Flight Tuesday 21st

Before reaching the cynicism of adulthood where a combination of bitter experience and a pragmatic knowledge of physics dry up the wellsprings of belief, we all of us know, deep within our hearts, at a most basic level that we CAN fly.
If you have ever bounced or jumped from your bed, pushed the swing to its limits and then leaped at the zenith of its height, or teetered on the diving board before the stinging splash down you will understand the absolute conviction that it should be possible to soar instead of drop. Years and the accompanying accumulation of bruises put paid to this notion and the most we can do is suspend belief with Superman or in extreme cases take up base jumping or buy a wing suit.
Watching our osprey chicks on the big screen at Whinlatter in the week before their take off rekindles the fire for flight in a mix of awe and jealousy. In their innocence they share our first convictions that flight is possible – every move they make , every time they rest, every mouthful of food they eat inextricably leads to one goal only – to defy gravity and fly free of the earth.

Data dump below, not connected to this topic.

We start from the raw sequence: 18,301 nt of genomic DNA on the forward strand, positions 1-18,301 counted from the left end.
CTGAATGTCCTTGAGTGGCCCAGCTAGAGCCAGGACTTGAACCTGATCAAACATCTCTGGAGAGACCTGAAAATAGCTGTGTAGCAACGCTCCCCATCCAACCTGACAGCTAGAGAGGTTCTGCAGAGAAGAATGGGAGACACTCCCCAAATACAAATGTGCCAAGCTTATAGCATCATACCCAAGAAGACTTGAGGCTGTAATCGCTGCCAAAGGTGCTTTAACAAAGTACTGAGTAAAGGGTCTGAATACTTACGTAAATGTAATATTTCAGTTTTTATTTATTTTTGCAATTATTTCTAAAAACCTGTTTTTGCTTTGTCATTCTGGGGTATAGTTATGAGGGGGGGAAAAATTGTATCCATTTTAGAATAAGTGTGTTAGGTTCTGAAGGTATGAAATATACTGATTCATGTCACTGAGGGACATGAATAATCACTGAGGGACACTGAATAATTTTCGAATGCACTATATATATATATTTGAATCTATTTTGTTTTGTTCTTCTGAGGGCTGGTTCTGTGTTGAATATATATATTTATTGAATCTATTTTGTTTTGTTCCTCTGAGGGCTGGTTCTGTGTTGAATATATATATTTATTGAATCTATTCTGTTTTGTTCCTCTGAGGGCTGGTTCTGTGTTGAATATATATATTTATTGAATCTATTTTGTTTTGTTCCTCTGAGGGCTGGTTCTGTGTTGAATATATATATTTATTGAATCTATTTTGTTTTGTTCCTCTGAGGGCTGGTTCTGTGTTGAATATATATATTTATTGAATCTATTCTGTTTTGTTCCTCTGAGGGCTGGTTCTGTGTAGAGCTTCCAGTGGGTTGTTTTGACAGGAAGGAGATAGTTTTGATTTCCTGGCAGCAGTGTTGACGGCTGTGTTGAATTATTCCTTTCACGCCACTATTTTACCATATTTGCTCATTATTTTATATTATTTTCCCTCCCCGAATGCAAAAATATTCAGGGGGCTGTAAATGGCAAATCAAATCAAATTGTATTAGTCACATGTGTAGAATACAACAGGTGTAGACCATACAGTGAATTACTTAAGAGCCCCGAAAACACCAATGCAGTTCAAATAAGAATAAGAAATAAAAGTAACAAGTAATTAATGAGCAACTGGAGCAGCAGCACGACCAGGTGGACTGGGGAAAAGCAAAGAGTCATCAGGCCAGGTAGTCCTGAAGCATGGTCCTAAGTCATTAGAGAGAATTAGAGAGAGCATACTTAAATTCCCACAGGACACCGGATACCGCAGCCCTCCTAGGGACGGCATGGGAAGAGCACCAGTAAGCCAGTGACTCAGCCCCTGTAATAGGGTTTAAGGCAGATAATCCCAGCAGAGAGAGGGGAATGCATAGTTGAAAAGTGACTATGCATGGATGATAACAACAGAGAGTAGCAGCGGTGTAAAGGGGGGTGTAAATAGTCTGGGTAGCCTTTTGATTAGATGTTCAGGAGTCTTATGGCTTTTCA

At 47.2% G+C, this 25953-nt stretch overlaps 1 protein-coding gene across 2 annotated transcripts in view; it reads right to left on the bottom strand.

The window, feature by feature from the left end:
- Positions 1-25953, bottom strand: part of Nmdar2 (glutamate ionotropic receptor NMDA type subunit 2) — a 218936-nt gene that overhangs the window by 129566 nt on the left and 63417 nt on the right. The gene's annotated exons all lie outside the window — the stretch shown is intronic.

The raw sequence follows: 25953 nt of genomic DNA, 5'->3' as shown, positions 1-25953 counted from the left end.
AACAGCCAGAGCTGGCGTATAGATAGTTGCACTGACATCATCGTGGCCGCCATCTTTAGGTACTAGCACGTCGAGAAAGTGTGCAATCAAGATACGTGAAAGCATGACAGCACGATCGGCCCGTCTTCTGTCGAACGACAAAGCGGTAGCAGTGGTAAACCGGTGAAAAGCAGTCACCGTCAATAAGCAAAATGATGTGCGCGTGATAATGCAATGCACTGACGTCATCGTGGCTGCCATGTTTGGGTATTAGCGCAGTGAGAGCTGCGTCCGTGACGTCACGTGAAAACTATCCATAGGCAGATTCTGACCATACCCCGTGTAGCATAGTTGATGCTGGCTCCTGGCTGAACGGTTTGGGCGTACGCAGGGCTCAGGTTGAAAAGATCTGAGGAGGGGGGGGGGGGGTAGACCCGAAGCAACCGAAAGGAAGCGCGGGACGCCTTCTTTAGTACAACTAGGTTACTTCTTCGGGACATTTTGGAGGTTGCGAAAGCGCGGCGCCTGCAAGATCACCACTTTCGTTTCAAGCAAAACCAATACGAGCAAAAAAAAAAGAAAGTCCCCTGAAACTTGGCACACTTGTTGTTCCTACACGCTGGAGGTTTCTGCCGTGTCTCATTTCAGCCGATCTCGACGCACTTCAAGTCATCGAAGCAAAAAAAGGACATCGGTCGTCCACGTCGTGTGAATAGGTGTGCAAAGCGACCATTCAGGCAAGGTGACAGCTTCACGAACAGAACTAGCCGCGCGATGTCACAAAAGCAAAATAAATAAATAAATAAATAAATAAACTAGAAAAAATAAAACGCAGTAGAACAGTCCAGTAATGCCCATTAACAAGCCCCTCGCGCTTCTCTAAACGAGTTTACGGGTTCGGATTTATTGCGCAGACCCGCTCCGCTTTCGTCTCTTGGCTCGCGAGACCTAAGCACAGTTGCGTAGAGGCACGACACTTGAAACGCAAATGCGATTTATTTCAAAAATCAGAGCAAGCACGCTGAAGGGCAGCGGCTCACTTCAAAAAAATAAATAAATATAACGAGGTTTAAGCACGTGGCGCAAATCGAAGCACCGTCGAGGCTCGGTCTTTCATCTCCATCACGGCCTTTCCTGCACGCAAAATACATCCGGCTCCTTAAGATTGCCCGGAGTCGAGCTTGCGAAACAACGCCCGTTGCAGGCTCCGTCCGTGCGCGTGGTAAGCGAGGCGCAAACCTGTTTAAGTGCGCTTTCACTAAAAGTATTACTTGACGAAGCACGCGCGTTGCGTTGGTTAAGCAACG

And for them it is true. They drive the air with metre span wings over and over again, strengthening muscles and heart. Fierce predatory eyes gaze beyond the confines of the nest, planning routes, not just linear as ours are, but with depth and height combined, The ambivalent forces of anticipation, fear, desire for the unknown pulls them into higher and higher jumps, talons clutching at safety of their stick home and wings beating as a release from it. Then as the breeze lifts Gale (V0) lets go. This is what 55 days of growth was leading to – flight.